Student dorms embrace environmental sensitivity
ST. HELENA — The 12,000-square-foot Vineyard Lodge dorm expansion at the Culinary Institute of America is LEED Gold certified and fully occupied by 60 new culinary students from all across the country.
It is one of the few LEED-rated dormitories in the country. The Culinary Institute was adamant about building a dormitory that had as little impact on the environment as possible.
“We needed more housing for our students, but we also wanted to create a structure that was as eco-friendly as possible,” said Bob Graham, director of administration and finance at the school. “It is the goal of the CIA at Greystone to ‘think green’ wherever possible. This is what we teach to our students, and it’s a philosophy we incorporate into everything we do at our culinary college.”
Increased student enrollment at the nonprofit culinary college combined with the lack of affordable housing in the area created the need for the new building.
Creating an eco-friendly dorm from scratch was an opportunity CIA administrators were very excited about.
“This is a chance to show our students and our community how we can make a positive environmental impact, and how it can be done in an economical way,” said Charles Henning, managing director at the school.
The building is next to a 40-unit student dorm on Pratt Avenue, a little more than a mile from Greystone.
“Students who are fortunate enough to live in this new housing will be energized by it,” said lead contractor Bob Massaro of Healthy Buildings Management Group in Napa. “It is a physical testament to the CIA’s ideal of a strong connection to a healthy environment, good food and wine, and good health.”
The total energy savings at the Vineyard Lodge is a result of combining both high-tech and low-tech building solutions. Some high-tech systems that contribute to the overall building performance are an 18kw photovoltaic system, which provides 30 percent of the building’s energy; a solar hot water system, which during clear days provides 100 percent of the dormitory’s hot water needs; and a highly efficient and programmable variable refrigerant volume HVAC system.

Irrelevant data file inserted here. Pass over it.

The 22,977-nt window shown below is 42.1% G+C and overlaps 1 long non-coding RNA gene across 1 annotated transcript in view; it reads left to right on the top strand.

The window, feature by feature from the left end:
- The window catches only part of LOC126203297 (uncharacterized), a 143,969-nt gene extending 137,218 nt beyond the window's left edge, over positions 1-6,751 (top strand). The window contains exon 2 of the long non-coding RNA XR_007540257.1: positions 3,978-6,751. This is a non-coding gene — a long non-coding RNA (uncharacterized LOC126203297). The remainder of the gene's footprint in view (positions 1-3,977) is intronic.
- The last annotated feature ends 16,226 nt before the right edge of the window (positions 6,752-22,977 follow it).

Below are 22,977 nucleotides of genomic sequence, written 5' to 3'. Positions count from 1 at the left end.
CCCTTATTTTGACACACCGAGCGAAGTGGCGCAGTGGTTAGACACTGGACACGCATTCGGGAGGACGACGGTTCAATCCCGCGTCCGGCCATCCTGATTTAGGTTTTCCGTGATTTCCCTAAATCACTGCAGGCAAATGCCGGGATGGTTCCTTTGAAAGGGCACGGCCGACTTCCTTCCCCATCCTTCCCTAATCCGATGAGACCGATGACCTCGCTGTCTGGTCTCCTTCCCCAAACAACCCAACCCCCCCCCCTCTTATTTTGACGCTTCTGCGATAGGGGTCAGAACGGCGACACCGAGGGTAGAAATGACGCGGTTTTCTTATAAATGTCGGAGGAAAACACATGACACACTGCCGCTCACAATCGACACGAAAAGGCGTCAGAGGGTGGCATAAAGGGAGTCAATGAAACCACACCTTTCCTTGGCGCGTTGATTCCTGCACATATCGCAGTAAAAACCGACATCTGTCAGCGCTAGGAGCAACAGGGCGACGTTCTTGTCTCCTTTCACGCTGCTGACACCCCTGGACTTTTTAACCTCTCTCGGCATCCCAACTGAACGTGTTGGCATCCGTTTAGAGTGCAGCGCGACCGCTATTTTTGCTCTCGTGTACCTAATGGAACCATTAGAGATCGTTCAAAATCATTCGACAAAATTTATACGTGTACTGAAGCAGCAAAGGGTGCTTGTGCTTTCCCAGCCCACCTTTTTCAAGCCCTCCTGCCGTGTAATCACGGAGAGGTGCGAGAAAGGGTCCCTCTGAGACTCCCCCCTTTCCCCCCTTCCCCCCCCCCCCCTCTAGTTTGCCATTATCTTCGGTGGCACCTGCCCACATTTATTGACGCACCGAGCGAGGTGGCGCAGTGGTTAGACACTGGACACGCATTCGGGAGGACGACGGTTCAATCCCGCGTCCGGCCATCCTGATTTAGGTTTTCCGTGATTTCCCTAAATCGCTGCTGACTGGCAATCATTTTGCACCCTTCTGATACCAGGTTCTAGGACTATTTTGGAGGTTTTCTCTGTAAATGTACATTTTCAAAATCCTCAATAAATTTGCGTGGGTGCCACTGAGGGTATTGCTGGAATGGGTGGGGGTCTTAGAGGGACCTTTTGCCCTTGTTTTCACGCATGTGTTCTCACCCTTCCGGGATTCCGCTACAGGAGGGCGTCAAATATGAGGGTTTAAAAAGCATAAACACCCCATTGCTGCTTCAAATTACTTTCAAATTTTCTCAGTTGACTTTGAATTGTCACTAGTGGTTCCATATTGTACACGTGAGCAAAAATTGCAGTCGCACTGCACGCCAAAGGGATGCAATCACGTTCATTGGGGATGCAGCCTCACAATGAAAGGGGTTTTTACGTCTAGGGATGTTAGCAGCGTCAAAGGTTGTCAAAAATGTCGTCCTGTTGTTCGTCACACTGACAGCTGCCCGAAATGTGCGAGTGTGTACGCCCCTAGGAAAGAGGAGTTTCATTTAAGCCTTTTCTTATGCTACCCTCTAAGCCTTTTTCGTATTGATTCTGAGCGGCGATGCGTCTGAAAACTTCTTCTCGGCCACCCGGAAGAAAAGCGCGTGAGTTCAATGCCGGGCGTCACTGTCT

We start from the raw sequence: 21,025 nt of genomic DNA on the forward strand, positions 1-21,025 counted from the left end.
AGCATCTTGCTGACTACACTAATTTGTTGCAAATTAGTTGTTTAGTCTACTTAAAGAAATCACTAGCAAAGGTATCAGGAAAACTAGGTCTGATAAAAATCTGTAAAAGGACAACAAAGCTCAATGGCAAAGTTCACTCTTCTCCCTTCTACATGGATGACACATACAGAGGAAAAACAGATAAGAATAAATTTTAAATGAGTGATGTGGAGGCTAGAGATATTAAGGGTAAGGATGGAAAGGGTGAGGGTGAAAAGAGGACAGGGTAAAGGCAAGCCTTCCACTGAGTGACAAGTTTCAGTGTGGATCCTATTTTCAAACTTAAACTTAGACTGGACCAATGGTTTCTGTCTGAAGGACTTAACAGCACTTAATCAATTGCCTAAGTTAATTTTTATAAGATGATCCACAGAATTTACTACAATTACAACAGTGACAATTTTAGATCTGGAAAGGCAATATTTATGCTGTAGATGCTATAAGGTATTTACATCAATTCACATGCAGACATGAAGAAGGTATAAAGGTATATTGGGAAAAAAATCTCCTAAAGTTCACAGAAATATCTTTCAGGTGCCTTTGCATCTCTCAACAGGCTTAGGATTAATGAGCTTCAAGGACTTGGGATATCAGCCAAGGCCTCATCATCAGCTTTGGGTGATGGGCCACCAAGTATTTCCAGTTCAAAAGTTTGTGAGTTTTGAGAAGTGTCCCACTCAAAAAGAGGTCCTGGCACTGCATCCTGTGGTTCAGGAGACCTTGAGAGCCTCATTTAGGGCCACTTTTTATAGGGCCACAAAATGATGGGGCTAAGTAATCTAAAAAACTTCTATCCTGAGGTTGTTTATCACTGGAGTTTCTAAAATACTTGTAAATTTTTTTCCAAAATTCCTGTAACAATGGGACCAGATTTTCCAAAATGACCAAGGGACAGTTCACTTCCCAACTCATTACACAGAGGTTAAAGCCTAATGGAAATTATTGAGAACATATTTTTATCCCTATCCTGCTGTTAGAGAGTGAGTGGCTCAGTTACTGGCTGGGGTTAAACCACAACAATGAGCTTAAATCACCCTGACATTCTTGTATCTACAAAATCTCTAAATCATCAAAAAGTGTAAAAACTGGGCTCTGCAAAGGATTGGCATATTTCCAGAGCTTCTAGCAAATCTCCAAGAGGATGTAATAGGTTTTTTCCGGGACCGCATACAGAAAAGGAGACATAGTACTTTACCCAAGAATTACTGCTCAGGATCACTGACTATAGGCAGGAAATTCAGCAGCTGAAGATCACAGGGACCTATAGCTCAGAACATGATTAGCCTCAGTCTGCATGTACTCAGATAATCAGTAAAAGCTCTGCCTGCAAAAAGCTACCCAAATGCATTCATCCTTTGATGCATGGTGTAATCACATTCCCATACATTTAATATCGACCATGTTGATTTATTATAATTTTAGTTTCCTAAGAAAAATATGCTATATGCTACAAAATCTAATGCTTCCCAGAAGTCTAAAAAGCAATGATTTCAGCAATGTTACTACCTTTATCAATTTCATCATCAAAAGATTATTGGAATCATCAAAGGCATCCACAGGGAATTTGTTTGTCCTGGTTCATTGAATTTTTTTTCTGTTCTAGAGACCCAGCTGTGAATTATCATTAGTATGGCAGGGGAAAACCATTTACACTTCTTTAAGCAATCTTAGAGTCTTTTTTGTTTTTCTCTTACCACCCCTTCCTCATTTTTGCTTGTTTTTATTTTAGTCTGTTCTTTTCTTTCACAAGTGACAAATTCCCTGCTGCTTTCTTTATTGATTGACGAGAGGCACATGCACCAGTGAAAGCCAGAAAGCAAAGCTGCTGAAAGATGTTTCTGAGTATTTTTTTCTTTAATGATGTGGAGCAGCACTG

Other more low-tech, but equally important, elements are passive heating and cooling, building orientation and increased glazing, using a light colored roof and increasing insulation throughout the living areas and attic.
Water conservation is one of the biggest goals of the project with the installation of low-flow sinks, toilets and showers. Water will be recycled through a membrane bio reactor, which will treat used water to a tertiary standard, then be used to irrigate the landscaped yard, wash clothing in the machines provided and for flushing toilets.
“The response to our Vineyard Lodge II dormitory has been overwhelmingly positive. Community members and visitors who drive by it are impressed with the look of the building, and the students who live there are very pleased with the function of it as well. It’s a very comfortable place for them to live,” said Mr. Graham.
The outside of the building has a contemporary farmhouse look, fitting of the style of Napa Valley Wine Country.
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